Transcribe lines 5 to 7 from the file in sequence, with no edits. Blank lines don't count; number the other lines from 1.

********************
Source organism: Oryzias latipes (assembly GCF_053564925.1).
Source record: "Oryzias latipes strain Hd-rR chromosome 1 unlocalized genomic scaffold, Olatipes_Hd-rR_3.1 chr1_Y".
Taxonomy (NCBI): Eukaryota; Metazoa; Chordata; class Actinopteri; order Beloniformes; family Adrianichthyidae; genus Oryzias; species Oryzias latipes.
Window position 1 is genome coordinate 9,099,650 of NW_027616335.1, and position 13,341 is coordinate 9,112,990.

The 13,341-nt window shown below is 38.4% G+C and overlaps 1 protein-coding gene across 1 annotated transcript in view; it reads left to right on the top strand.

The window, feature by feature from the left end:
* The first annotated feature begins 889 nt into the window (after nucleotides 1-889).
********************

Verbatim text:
The 13,341-nt window shown below is 38.4% G+C and overlaps 1 protein-coding gene across 1 annotated transcript in view; it reads left to right on the top strand.

The window, feature by feature from the left end:
* The first annotated feature begins 889 nt into the window (after nucleotides 1-889).